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It was refreshing to see an anti-hero speak so openly about this.  It can be very difficult for a reader to understand such a character’s mindset; how do they justify what they do and how they do it?  Vic’s brief explanation provides a glimpse into his methods and motive.  The reader doesn’t necessarily have to agree with them, but such depictions help bridge the gap between reader and comic.

The stories are slick enough to not beat the reader over the head with the question of moral ambiguity; instead, it is subtly mentioned in a few key scenes, at one time being reversed and referring to a sadistic madman who wants to be a saint.  This comic poses all of the right questions (I couldn’t help it) without drawing flashing arrows to them saying, “Look, look what we did! We provided existential, self-aware commentary!  Aren’t we so clever??”

I respect a comic when it’s able to be subtle.  If the story’s good on its own, it will speak for itself.

This trade closes with another nod to The Question’s morality, as he is shown dragging a near-dead criminal from a house:

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I love the ambiguity of this closing scene, with no one knowing if The Question actually saves this criminal (the very criminal who tried to kill him two years prior, no less).  As a hero, saving this man is what’s expected, yet as a human, could anyone really fault him for leaving his would-be assassin to die?  After all, Vic isn’t responsible for his current state, why should he be responsible for this man’s life?

Therein lies the major distinguishing characteristic between heroes and villains; or rather, heroes and anti-heroes.  Heroes will save anyone, good or bad, because they believe it’s the right thing to do.  Anti-heroes are more like heroes with a healthy dose of reality: they’ll save the innocent, and have a moral code when it comes to killing or causing undue harm to criminals, but they won’t necessarily go out of their way to save the life of a man who is a victim of his own corrupt behavior.  The fact that we don’t know which path The Question chose in this scene shows that he himself is ambiguous; he could be the hero, but he could just as easily be the anti-hero.  Maybe he’s somehow both, depending on the situation.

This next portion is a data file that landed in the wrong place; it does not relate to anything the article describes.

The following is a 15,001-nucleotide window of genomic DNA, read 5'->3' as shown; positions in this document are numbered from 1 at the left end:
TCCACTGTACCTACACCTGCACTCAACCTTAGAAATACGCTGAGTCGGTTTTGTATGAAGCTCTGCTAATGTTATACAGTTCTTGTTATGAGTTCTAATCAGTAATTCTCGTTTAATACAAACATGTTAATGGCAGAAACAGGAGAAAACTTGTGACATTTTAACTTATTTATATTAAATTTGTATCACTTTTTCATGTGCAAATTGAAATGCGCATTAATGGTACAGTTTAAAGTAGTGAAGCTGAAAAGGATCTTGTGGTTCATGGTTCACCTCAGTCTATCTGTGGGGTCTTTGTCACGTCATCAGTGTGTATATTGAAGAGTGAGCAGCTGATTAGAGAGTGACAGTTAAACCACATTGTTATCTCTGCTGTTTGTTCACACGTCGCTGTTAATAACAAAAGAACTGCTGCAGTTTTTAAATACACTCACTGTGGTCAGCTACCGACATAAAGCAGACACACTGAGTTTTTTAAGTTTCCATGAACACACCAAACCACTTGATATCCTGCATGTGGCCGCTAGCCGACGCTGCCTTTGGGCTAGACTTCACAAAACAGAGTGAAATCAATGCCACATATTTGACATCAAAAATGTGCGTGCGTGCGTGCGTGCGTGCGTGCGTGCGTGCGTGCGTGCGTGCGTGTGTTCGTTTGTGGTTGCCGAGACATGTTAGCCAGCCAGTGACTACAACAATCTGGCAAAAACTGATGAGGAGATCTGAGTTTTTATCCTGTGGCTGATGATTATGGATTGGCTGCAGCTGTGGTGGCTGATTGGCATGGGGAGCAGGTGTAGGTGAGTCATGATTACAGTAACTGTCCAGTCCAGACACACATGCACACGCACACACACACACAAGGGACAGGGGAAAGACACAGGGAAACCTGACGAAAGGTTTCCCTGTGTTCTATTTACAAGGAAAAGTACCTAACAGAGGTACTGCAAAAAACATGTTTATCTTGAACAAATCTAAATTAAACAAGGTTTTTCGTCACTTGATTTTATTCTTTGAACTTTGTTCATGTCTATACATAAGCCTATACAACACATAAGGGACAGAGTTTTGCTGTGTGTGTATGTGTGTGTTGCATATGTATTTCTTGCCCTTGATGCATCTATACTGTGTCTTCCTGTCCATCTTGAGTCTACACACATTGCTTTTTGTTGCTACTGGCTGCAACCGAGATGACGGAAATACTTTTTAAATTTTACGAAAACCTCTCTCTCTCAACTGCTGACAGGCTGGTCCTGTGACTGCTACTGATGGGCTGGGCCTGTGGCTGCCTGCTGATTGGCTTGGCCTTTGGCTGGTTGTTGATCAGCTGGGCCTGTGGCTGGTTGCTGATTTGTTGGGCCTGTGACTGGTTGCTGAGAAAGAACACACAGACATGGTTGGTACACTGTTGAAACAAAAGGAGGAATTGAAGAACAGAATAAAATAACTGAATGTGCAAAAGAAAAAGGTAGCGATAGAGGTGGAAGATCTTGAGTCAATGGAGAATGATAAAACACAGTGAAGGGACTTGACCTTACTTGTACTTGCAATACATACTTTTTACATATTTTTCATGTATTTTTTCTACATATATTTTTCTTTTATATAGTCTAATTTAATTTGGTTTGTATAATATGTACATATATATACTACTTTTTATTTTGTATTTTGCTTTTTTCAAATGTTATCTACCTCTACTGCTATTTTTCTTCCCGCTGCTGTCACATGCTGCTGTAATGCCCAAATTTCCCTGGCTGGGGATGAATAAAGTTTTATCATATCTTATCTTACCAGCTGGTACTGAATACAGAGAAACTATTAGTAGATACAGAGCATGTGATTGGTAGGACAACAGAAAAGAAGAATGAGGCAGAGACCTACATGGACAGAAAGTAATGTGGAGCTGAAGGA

After finishing this comic I was struck by how often I didn’t compare The Question to Batman while reading.  The basic premise of their characters is relatively similar: orphaned boy grows up into a morally ambiguous but ultimately righteous man, dons a mask, and fights to make his city a better place.  No superpowers, just him.  Batman has more gadgets and is much flashier than The Question, but they still share numerous similarities.  It was surprising, then, that I didn’t read this entire trade thinking, “This guy is basically Batman minus the cool hideout.”

I’ve certainly thought that once or twice while reading about other heroes.

No, I didn’t make that connection once while reading this trade, and that may speak to one of its biggest strengths: in a Batman and Co. run world, The Question can still be a unique and engaging character.  In the hands of a deft storyteller (in this case, the incomparable Dennis O’Neil) a comic which might otherwise be characterized as a Batman knockoff is instead its own original story.

I’m sad now that I didn’t get to experience this Question series from the beginning.  I’m sure O’Neil’s storylines were just as good in that first collection as they are here.  At this point I’m seriously considering just buying all the trades I want to read that Mistah J doesn’t have yet, and eventually between the two of us we’ll have basically every DC story ever.  And then one day I’ll wake up completely ensconced in comics and ask for an intervention.

I guess I’ll just deal with not knowing EVERYTHING about every single DC character.

Or I’ll just start buying comics…

-Jess